Interesting times last night - not just at Millbank, but here at Chez McMenamin. Now, time was when Mrs. McM and I would have happily sat watching a few broken windows at Tory HQ on TV, chugged away at the Merlot and gleefully quoted Jim to each other ('If there's a lesson in life we should all learn is that students must never break windows unless they're members of the Bullingdon Club.').
We are both behind the students, both recall that sometimes - but only sometimes - riots do work and, lets be frank, we are both perfectly aware that there seemed to be almost as many camera operatives in Millbank as there were occupiers so the world was getting a rather skewed view of the demonstration. The violence was all a bit small scale to be truthful - not a Poll Tax Riot in miniature at all. We both have memories of being caught up in .....well, lets call them 'spots of disorder' in our youth and early adulthood: she still dines out on the Greenham fence she pulled down and we both have various memories of seeing bottles, bricks and fireworks being tossed around on various demos - and of running away, frightened, from police charges. So our reaction to the events was perhaps entirely predictable.
But what was different last night was the presence on the sofa of a young master McMenamin who is fourteen tomorrow. Now he is a well behaved boy with a lifetime's training in doing the decent thing and a default assumption that violence only really happens in video games, despite living in a not entirely salubrious part of South London. He knew the students were marching - and indeed rioting - for him. He was wide eyed with excitement as the glass window broke, cheering on the students as if they were his football team, just high on the apparent disorder.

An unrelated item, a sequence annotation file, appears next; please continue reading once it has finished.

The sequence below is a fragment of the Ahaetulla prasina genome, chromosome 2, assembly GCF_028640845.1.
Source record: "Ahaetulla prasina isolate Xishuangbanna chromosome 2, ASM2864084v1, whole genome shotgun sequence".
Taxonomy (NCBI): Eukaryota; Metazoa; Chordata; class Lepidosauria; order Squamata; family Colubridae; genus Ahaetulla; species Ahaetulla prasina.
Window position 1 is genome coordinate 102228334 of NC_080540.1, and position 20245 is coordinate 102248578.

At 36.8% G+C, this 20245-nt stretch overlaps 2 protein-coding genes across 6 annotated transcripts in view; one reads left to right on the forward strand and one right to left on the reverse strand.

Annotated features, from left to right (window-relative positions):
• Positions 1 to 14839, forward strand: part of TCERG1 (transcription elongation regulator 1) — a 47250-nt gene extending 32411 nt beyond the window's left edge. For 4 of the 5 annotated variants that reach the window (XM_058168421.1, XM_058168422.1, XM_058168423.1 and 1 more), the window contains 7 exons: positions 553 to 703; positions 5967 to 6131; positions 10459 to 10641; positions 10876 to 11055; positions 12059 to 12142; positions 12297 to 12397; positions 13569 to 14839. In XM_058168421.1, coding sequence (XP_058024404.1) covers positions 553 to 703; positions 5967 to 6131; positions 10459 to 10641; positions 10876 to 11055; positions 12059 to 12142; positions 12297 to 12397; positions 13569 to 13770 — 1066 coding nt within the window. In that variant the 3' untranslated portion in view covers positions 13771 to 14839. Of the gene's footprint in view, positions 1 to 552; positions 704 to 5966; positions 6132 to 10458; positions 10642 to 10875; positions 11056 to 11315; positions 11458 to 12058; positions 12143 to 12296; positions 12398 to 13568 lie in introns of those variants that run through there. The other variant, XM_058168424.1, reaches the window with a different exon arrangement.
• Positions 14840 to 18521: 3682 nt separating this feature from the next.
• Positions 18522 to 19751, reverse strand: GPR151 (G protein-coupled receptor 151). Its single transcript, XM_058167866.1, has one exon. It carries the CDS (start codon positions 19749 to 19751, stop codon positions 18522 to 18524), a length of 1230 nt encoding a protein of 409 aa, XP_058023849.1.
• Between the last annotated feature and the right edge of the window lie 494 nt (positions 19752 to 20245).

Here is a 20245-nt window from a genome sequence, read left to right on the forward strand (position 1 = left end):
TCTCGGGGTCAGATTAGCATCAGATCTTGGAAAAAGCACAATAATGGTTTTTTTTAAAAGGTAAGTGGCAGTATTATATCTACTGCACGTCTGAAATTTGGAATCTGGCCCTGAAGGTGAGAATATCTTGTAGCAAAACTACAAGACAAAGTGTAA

His mother and I shifted in our seats uncomfortably, and started murmuring things like,
'...that lad with the wedge haircut has made a mistake not to have a scarf over his face, he'll be nicked before the end of the evening and probably chucked off his course as well...';
'...have we ever explained what kettling is?' ;
'..of course its important to have a spare battery for the mobile if you do get into a sticky situation, just so you can ring someone.."and
'...actually, it's really frightening when things kick off like that and you don't know how to get away from it..."
He calmed down and asked us what we really thought of the TV news pictures. I looked at his Mum and she looked at me. I cleared my throat to launch into some lengthy dull diatribe from half remembered EP Thompson on the long English tradition of 'negotiation by riot' when Mrs.McM quietly spoke up,
" I wouldn't want to smash windows, and I wouldn't want any of my family to do it...but I'm glad it has happened".
We went to our beds a family united on that thought.